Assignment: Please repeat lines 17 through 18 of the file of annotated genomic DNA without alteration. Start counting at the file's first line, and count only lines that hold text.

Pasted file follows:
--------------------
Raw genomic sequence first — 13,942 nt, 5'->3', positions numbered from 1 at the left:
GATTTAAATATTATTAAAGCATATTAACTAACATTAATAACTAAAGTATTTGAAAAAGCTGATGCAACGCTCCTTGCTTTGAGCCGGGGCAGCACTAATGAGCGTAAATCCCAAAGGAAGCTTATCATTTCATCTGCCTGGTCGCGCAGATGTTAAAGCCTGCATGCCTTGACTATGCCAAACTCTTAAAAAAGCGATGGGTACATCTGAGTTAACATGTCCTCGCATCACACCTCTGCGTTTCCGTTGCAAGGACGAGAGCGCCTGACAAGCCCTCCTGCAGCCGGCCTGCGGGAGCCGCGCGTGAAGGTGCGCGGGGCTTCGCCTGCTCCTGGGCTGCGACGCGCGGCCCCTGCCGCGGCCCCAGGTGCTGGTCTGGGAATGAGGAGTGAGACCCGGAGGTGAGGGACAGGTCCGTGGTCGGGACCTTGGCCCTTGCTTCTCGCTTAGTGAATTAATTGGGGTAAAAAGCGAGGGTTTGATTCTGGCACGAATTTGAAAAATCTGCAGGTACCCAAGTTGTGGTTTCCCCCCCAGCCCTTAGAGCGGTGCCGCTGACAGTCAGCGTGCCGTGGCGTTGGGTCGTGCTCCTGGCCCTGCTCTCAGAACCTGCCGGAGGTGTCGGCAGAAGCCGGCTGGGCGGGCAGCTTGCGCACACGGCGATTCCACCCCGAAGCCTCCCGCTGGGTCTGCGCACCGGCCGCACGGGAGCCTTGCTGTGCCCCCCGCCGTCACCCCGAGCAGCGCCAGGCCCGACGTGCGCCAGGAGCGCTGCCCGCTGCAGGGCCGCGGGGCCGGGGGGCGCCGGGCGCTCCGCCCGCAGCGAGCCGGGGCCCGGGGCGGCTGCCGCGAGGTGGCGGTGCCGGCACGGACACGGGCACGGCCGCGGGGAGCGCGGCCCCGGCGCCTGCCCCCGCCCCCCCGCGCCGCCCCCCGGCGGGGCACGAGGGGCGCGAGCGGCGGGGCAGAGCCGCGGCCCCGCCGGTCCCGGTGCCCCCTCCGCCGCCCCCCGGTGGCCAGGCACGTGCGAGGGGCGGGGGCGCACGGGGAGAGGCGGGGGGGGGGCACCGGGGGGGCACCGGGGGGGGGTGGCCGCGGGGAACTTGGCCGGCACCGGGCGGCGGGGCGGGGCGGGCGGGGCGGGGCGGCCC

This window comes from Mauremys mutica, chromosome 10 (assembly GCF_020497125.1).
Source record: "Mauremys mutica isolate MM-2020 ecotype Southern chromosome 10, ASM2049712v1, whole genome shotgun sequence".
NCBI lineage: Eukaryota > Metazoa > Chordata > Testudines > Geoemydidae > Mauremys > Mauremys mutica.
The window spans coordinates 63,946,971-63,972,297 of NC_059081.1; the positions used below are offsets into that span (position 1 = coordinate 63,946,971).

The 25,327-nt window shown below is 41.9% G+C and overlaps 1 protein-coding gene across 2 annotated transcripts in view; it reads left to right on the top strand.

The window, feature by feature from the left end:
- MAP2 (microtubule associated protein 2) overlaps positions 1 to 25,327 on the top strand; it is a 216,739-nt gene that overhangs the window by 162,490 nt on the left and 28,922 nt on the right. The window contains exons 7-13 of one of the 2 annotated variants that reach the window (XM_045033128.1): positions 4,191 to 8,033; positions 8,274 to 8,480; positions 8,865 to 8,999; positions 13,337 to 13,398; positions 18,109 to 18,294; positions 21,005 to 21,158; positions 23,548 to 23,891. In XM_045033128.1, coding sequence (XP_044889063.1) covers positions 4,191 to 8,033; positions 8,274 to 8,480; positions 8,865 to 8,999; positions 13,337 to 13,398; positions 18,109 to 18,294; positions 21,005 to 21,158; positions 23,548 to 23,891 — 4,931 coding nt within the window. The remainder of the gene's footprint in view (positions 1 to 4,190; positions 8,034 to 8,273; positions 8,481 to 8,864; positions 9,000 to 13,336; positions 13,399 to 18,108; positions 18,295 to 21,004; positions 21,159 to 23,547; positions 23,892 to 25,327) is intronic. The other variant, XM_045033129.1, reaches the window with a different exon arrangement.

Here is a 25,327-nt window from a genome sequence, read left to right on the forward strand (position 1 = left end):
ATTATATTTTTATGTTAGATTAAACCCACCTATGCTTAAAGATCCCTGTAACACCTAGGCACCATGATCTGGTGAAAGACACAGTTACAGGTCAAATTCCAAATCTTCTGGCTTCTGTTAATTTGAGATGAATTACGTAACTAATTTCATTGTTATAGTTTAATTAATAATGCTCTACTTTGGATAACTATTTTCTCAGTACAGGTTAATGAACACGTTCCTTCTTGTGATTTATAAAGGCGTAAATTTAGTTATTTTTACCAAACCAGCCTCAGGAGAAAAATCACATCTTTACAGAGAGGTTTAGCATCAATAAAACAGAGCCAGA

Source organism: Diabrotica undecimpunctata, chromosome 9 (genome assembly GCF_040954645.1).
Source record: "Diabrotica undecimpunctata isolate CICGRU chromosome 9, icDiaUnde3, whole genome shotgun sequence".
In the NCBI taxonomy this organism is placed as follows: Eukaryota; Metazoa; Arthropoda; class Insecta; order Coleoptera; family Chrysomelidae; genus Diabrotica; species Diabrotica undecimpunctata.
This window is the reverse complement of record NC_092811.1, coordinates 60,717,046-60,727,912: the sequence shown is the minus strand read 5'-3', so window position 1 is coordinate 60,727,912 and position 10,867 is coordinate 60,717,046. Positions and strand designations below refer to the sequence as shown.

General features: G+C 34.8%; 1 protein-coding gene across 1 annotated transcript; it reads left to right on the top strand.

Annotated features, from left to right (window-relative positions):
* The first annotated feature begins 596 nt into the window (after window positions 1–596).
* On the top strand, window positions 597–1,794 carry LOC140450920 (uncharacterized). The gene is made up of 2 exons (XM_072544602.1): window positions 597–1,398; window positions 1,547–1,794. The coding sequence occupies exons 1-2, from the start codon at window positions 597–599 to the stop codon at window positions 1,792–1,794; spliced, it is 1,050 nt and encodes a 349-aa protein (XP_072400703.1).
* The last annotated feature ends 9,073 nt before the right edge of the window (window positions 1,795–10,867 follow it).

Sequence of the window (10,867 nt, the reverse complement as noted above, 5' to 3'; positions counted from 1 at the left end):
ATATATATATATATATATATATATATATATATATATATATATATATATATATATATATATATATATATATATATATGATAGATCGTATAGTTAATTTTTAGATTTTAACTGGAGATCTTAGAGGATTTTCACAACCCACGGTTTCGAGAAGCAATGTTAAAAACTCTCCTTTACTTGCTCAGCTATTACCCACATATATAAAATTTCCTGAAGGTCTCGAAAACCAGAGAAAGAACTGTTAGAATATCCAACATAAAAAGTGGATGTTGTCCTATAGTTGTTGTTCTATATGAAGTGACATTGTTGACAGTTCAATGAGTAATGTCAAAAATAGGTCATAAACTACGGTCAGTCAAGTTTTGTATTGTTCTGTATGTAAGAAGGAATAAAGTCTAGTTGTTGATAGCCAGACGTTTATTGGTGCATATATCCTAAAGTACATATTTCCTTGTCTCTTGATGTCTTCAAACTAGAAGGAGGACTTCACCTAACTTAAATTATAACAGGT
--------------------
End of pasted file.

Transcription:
Annotated features, from left to right (window-relative positions):
* The first annotated feature begins 596 nt into the window (after window positions 1–596).